Washington, DC-area Starbucks employee Sam Dukore put a few tough questions to Howard Schultz, the corporate CEO, when he came to town promoting a new benefit that Starbucks is offering its employees: tuition reimbursement for online college classes.
*See below: Starbucks “scholarship” program not what it seems*
Dukore, who makes less than $10/hour working as a barista at Starbucks for 2 1/2 years, says Schultz should address low wages throughout the company. Although Starbucks made $1.7 billion in profits last year, the average pay for a barista at Starbucks is about $8/hour, and hours scheduled tend to fluctuate from week to week.
Schultz was paid $28.9 million in 2013, an 80% pay raise over the year before, plus $18 million in stock awards and an invitation to work as head of the company for three more years.
Dukore says that he was promised a promotion six months ago, but it’s failed to materialize.
Dukore had other complaints. Scheduling problems like “clopenings”–closing at 9pm only to come in again at 4am. Managers belittling Muslim employees who want time off to observe Ramadan. He described how some employees are so stretched from having a second job to support themselves that they have to squeeze in ten minutes of video chat with their families before shifts. He also claimed that women have been warned not to get pregnant, else they might lose their jobs.
Schultz seemed a bit thrown by Dukore’s line of questioning, perhaps expecting standing ovations for the Starbucks College Achievement Plan, which will reimburse employees for tuition for online classes toward a bachelor degree at Arizona State University. Starbucks will provide up to $5,250 per year to employees who must also apply for need-based federal assistance to complete the for-profit courses. Schultz calculates that it might cost Starbucks as much as $50 million to provide a shoddy education to low-income students at a disadvantage.
$50 million is even more money than Schultz makes in a year–in salary at least. So maybe that’s why he pegged Dukore as the lone malcontent in a room full of satisfied Starbucks “partners.”
“I think it takes courage to say what you said. I suspect that most people don’t agree with it, but having said that, I respect the question,” Schultz said. His response to nearly all Dukore’s concerns was: “We provide benefits that almost no one in our sector provides.”
Schultz also didn’t address Starbucks’ refusal to recognize unions. Starbucks’ union-busting, by some accounts, can go “pound for pound with Walmart,” the retail chain that is possibly the most notorious union bully of them all.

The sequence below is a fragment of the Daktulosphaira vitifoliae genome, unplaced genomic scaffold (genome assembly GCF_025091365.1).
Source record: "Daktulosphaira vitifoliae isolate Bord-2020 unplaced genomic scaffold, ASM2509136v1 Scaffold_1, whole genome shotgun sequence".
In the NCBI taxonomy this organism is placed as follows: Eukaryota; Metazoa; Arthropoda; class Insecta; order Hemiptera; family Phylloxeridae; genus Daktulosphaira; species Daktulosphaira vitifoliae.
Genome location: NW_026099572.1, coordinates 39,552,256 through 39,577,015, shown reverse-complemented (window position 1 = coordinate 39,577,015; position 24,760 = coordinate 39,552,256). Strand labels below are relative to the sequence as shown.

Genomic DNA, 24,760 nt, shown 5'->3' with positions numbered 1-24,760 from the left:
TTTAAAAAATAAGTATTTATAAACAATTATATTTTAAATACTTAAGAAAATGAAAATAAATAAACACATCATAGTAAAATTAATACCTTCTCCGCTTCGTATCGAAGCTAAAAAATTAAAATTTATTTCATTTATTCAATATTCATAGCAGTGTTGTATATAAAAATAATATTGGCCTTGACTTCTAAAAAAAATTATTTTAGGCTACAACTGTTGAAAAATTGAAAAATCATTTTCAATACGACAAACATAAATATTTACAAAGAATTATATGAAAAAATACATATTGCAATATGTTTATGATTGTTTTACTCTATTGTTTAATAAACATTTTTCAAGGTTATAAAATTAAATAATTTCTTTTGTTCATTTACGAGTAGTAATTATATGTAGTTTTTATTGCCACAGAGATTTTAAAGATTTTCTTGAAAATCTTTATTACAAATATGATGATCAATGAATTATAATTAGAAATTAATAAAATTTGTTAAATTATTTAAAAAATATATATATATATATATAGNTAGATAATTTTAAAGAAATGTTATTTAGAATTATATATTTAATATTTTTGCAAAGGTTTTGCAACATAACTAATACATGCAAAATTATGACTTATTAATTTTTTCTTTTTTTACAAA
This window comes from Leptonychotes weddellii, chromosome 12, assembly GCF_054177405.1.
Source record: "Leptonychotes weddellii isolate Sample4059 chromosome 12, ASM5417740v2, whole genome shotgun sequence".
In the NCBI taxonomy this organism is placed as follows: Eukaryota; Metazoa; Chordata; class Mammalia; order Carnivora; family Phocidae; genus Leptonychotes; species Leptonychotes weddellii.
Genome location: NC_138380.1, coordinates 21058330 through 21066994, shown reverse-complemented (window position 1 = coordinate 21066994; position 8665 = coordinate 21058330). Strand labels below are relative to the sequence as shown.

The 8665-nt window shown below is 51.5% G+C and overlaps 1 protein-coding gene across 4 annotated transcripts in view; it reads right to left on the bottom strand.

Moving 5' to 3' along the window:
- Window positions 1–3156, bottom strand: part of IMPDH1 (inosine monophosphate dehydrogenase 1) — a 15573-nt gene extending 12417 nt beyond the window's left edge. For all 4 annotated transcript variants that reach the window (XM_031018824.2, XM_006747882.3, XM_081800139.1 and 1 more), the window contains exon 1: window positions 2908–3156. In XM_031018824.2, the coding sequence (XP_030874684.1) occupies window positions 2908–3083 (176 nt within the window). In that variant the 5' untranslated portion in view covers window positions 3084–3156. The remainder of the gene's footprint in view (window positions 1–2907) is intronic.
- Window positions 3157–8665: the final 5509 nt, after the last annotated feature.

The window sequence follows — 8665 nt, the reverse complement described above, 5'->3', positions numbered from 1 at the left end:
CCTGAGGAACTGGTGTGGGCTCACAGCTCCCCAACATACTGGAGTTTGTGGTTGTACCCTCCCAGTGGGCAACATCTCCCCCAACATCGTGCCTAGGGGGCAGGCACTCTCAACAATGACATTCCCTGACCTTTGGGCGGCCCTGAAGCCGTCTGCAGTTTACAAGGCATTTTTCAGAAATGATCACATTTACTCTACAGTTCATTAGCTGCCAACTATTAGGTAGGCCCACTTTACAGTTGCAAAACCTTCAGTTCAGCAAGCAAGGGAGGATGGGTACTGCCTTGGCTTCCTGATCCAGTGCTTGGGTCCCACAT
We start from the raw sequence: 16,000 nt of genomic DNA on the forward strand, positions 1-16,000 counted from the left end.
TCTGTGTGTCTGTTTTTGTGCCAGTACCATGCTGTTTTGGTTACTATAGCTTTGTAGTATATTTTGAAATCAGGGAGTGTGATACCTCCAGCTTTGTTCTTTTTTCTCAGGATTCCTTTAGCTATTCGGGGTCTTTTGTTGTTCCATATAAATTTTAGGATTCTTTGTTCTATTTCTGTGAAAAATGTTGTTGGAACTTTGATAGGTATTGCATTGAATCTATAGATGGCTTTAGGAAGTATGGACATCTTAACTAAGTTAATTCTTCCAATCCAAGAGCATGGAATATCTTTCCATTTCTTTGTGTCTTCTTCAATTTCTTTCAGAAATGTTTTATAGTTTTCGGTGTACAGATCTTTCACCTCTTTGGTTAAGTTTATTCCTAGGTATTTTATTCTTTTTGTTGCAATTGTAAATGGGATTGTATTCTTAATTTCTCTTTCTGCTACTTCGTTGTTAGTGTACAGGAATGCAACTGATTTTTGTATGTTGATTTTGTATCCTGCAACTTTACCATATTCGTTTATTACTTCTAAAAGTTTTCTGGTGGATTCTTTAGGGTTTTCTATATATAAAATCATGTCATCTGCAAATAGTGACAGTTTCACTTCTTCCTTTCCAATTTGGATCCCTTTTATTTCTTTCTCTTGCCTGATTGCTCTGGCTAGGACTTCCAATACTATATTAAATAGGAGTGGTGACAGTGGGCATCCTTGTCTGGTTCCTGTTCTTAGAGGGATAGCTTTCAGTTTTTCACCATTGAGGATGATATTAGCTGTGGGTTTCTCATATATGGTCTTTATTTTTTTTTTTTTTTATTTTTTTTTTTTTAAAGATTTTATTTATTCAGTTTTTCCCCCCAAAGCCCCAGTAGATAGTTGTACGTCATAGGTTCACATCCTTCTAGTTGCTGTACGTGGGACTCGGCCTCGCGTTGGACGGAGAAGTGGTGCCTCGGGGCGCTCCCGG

“We’re a non-union company because we’ve done all the right things,” Schultz said.
You can sign a petition to support good jobs at the Starbucks Union website.
It appears that Starbucks initially misrepresented its College Achievement Plan as a scholarship program, and it might not be such a great deal after all:
It turns out Starbucks isn’t contributing any upfront scholarship money to an online college degree program it introduced this week.
The Seattle-based company unveiled a program Monday that included a scholarship it described as “an investment” between Starbucks and Arizona State University. The program is designed to allow Starbucks workers to earn an online degree at the school at a steeply discounted rate.
Initially, Starbucks said that workers would be able to offset the costs through an upfront scholarship it was providing with Arizona State, but declined to say exactly how much of the cost it was shouldering. The chain estimated that the scholarship would average about $6,500 over two years to cover tuition of about $20,000.
Following the announcement, however, Arizona State University president Michael Crow told The Chronicle of Higher Education that Starbucks is not contributing any money toward the scholarship. Instead, Arizona State will essentially charge workers less than the sticker price for online tuition. Much of the remainder would likely be covered by federal aid since most Starbucks workers don’t earn a lot of money.
Workers would pay whatever costs remained out of pocket for the first two years, and Starbucks would bear no costs.
Starbucks had previously declined to say how much it was contributing to the scholarship. But in a subsequent email Wednesday evening, Starbucks said that the scholarship is being “funded by ASU.”
The student/employee would be eligible for financial aid depending on their situation. Starbucks estimates that the average out-of-pocket tuition for the worker would be $1,000 per year.
Starbucks said Wednesday that its workers are “embracing this benefit with overwhelming excitement; ASU has seen an enormous uptick in interest.” And that might be the perk for ASU: not only does it receive income from the estimated 10 to 20,000 Starbucks employees who might enroll via federal financial aid and out-of-pocket tuition, it gets massive exposure from its new partnership with a corporation with more than $14 billion in annual revenue. Having your University name and logo on every one of those coffee cups in 17,000 Starbucks locations around the world is no joke.